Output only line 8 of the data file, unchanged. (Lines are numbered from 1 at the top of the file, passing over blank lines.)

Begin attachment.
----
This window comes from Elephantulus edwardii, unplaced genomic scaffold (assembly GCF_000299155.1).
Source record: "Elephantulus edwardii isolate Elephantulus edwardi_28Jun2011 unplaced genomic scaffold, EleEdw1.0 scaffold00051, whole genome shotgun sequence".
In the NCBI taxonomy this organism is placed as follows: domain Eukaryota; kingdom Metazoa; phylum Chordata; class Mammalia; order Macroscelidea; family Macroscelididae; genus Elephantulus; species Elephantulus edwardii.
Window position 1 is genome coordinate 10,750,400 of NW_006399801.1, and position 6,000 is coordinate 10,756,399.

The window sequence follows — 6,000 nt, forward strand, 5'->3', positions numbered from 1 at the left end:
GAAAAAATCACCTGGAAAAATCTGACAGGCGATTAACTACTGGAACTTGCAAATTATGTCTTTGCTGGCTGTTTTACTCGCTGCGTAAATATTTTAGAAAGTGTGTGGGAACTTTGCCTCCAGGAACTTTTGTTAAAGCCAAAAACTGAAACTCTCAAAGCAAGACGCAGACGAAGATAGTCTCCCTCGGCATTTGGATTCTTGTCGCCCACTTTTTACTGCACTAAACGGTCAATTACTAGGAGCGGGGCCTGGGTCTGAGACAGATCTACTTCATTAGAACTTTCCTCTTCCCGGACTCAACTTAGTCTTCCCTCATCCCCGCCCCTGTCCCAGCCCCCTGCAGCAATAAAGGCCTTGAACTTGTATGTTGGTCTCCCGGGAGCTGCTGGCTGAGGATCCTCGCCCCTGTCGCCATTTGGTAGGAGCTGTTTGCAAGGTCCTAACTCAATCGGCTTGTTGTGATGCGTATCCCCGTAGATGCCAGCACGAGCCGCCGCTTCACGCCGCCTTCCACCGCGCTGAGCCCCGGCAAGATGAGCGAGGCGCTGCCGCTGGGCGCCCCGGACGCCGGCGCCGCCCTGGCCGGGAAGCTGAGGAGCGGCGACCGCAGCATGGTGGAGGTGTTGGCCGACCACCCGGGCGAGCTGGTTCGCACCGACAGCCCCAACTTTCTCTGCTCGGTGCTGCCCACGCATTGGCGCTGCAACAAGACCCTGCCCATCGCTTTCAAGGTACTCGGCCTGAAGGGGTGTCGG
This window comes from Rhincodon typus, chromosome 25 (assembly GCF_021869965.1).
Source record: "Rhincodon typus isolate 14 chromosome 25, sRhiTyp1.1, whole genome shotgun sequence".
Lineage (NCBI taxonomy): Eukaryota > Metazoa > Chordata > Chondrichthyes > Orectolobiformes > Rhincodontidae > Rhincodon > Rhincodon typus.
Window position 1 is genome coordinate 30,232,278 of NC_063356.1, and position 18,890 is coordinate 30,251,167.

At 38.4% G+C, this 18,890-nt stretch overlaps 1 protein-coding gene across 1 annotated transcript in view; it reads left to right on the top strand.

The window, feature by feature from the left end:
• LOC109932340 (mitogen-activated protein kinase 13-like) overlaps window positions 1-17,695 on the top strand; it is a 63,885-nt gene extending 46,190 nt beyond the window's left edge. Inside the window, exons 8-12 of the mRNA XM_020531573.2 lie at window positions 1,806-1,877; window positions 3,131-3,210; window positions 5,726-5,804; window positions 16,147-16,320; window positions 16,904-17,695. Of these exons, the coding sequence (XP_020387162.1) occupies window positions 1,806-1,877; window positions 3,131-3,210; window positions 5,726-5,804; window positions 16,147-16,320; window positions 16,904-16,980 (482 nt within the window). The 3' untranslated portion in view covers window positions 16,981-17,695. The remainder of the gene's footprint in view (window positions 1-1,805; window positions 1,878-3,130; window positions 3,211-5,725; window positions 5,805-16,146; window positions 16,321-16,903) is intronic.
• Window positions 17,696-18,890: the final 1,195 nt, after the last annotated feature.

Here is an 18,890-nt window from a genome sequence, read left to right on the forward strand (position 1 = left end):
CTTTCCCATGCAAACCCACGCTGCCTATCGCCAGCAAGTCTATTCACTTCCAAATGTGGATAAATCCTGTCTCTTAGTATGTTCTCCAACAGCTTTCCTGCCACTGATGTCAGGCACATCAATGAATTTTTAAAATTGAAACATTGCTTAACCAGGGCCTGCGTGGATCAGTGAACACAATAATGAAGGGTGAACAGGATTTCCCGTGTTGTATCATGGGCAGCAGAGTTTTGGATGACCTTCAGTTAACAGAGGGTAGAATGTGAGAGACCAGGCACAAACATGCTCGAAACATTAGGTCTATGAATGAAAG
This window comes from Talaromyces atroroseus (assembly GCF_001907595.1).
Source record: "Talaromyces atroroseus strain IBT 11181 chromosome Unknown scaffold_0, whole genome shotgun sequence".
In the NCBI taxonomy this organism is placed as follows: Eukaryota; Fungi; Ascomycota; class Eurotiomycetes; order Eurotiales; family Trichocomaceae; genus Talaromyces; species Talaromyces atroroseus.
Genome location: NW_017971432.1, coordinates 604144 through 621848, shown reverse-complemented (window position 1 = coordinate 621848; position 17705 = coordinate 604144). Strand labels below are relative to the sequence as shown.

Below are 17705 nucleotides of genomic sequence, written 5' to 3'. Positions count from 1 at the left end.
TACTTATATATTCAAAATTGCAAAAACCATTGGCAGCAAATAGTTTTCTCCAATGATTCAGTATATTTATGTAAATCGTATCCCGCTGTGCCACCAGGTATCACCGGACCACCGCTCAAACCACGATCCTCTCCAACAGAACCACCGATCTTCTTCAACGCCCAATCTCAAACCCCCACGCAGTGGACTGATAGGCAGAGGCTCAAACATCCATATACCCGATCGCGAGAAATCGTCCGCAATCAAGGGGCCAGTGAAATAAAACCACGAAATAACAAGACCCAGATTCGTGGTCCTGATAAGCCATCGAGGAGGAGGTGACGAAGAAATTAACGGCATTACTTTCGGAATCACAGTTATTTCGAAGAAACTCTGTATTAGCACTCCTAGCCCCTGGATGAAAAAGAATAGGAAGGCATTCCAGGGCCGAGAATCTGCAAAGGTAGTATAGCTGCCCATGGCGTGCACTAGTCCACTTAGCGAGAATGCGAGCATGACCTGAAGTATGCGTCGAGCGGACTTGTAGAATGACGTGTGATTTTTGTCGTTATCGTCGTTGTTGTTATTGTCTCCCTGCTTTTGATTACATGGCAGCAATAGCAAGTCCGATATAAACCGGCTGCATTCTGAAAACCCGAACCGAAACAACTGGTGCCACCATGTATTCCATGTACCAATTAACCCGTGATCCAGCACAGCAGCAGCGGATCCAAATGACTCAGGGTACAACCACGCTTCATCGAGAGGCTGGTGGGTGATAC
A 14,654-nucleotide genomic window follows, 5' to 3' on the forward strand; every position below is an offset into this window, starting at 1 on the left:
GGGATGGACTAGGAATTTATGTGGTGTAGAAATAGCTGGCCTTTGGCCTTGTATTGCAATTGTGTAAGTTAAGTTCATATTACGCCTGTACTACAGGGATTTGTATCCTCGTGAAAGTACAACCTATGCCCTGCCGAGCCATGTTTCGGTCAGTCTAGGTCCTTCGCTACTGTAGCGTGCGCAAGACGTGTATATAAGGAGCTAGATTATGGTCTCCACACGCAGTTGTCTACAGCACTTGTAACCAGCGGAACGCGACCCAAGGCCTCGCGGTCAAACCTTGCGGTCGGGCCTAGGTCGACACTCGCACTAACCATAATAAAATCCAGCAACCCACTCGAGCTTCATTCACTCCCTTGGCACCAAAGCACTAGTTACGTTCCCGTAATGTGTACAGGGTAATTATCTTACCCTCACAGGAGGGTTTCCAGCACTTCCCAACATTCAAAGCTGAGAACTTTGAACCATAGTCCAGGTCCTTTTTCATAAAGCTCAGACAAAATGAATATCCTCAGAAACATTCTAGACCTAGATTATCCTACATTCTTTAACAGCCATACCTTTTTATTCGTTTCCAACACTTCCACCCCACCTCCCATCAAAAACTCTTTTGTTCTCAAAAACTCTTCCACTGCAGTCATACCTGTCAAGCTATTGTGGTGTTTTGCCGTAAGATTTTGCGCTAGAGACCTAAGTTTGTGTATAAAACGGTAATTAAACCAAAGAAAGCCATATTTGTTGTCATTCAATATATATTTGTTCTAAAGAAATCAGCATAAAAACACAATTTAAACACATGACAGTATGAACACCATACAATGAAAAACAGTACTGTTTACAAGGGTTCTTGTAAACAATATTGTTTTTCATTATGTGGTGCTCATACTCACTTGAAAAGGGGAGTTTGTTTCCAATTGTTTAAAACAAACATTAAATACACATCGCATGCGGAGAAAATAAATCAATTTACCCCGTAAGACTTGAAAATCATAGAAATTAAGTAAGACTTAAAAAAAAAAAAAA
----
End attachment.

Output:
Source record: "Rhincodon typus isolate 14 chromosome 25, sRhiTyp1.1, whole genome shotgun sequence".